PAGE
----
Current financial and economic relations between USA and Venezuela
US and Venezuela have a very consensual relationship between each other because such relation is traditionally been characterized by trade, investment, and cooperation from both of the sides. But as the good and bad days are sides by side, the relations between these two countries plunged into worst level when the USA imposed economic sanctions on Venezuela because of the abuses against protestors during 2014-15 protests. The combative relations between the U.S. and Venezuela in topical eons have seen that country’s radical leaders assert the United States of engineering coup attempts and domestic unrest appear to be quietly giving way to renewed efforts at peacekeeping.
Now if we talk about the economic relationship between these countries then the United States is Venezuela’s largest trading partner. The two-pronged trade in goods between both states stretched to $23.9 billion in 2015. U.S. goods exports to Venezuela totaled $8.3 billion in 2015, down 25 percent from 2014. U.S. imports from Venezuela totaled $ 15.6 billion, down 48 percent from 2014, due principally to the fall in oil prices, U.S. exports to Venezuela comprise petroleum and refined petroleum products, machinery, organic chemicals, agricultural products, autos and auto parts. Crude oil dominates U.S. imports from Venezuela, which is one of the top five providers of extraneous oil to the USA.
Political tensions, state intervention in the economy, including expropriations, macroeconomic distortions, physical insecurity, corruption, and a volatile regulatory framework make Venezuela a challenging climate for U.S. and multinational companies. A multifaceted extraneous exchange rule and constrained admittance to dollars have disallowed firms from repatriating their earnings out of Venezuela and importing industrial inputs and finished goods into Venezuela. Extremely limited access to dollars, price controls, and rigid labor regulations have compelled many U.S. and international firms to lessen or shut down their Venezuelan maneuvers.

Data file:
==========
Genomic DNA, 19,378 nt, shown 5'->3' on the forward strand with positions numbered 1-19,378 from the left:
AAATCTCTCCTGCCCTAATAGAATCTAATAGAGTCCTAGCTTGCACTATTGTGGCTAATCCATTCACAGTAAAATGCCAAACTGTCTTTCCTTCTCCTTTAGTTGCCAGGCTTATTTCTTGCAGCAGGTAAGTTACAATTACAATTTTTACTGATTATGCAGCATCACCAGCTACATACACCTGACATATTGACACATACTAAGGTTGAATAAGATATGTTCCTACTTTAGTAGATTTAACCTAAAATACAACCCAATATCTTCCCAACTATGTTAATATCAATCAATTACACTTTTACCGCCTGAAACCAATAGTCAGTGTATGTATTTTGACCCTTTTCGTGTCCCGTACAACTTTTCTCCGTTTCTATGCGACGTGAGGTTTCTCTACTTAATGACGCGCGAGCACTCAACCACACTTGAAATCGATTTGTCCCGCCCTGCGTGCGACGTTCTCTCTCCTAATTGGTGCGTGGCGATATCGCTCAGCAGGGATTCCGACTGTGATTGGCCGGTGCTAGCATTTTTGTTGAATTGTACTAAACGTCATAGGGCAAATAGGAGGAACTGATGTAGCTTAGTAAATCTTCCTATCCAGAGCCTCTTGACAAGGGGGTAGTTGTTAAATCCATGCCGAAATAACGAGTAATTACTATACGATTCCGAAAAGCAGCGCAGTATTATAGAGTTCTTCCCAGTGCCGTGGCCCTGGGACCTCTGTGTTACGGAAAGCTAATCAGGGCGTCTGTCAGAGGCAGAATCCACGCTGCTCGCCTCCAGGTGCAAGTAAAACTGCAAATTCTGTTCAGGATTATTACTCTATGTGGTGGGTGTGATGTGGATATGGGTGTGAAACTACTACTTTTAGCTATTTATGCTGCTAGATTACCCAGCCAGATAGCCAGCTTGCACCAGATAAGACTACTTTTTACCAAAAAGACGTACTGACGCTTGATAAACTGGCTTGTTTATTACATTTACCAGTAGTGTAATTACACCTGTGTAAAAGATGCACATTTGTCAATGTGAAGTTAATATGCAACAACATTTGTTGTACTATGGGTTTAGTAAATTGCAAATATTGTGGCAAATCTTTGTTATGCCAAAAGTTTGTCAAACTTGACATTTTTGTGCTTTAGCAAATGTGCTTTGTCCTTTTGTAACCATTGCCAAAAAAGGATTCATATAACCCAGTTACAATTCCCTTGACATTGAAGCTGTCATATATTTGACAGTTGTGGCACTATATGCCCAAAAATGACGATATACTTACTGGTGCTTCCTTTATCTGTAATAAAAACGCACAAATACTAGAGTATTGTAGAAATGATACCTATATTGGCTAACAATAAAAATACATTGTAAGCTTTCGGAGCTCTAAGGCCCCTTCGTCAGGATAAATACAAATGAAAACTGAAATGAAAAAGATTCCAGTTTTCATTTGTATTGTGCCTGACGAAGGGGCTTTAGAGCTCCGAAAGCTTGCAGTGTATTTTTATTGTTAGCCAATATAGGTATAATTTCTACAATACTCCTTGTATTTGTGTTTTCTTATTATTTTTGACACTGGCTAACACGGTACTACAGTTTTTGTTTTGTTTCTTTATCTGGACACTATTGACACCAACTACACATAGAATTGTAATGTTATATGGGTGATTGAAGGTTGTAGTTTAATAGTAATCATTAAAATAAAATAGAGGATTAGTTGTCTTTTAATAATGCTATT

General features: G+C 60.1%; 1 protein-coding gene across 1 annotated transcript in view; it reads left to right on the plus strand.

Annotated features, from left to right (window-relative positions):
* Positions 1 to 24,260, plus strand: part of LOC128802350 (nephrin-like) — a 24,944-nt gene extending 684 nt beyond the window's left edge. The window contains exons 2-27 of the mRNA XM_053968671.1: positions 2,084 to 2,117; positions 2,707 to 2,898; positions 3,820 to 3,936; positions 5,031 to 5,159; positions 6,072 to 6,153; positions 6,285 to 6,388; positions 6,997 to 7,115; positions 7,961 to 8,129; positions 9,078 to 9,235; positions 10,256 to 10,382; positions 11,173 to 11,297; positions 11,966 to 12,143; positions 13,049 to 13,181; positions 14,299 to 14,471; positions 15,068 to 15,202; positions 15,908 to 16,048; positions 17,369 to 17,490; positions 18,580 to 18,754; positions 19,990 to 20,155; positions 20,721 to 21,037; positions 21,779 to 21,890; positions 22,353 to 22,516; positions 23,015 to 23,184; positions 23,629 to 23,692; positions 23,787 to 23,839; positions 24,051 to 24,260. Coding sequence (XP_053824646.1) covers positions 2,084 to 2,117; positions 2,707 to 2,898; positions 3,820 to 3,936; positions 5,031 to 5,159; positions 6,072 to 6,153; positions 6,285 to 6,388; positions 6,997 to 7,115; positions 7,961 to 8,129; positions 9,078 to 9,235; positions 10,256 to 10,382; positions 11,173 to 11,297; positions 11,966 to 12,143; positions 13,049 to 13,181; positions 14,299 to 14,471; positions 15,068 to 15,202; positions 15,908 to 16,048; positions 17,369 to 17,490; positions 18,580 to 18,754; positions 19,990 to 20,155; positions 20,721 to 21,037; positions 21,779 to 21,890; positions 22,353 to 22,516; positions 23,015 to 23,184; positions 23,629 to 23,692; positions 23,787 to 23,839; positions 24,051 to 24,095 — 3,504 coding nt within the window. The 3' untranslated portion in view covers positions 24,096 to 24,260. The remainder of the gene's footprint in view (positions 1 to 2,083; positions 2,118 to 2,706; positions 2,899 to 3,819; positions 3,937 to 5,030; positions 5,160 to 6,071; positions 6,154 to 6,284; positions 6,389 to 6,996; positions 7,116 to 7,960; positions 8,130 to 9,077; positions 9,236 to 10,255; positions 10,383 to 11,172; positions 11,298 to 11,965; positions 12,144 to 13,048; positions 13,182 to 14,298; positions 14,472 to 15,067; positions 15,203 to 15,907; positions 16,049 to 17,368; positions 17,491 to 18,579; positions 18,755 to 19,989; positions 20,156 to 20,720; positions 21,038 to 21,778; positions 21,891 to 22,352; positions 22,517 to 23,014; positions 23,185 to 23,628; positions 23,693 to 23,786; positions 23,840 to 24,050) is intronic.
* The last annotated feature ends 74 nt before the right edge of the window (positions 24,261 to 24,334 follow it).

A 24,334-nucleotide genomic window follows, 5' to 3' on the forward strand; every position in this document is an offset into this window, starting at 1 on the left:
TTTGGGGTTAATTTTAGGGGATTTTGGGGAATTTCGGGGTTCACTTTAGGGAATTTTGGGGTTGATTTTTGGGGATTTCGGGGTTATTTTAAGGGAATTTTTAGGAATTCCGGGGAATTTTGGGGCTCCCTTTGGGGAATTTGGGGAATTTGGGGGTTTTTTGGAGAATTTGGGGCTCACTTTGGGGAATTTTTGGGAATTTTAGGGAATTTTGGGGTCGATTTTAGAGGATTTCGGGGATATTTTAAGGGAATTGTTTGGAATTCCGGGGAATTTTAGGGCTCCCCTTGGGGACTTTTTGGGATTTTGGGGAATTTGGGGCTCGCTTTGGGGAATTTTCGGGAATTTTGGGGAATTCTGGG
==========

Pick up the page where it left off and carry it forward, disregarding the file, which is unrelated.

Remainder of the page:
With rising oil prices and Venezuela’s oil exports accounting for the bulk of trade, bilateral trade between the US and Venezuela surged, with US companies and the Venezuelan government benefiting. Nonetheless, since May 2006, the Department of State that, pursuant to Section 40A of the Arms Export Control Act, has prohibited the sale of defense articles and services to Venezuela because of lack of cooperation on anti-terrorism efforts. Except the local turmoil diminishes enough to allow for secure business operations in Venezuela, the probability of U.S. firms minimizing their business operations upsurges. Coupled with desolate diplomatic relations, revamping U.S.-Venezuela relations proves to be a complex process that will take time, cooperation, and concessions from both sides. A significant break to improve relations does exist, but the United States must reveal to Maduro the vital role that U.S. companies continue to play for Venezuela’s economy and securing Venezuela as a quasi-ally will not only secure longer-term U.S. business benefits but also give the U.S supplementary influence in Latin America, a region that the Obama administration has unkempt. The best prospect for improving these relations is for Washington to send a diplomatic convoy to Venezuela to meet with President Maduro and administration officials and discuss interests in attaining greater domestic stability to maintain corporate operations.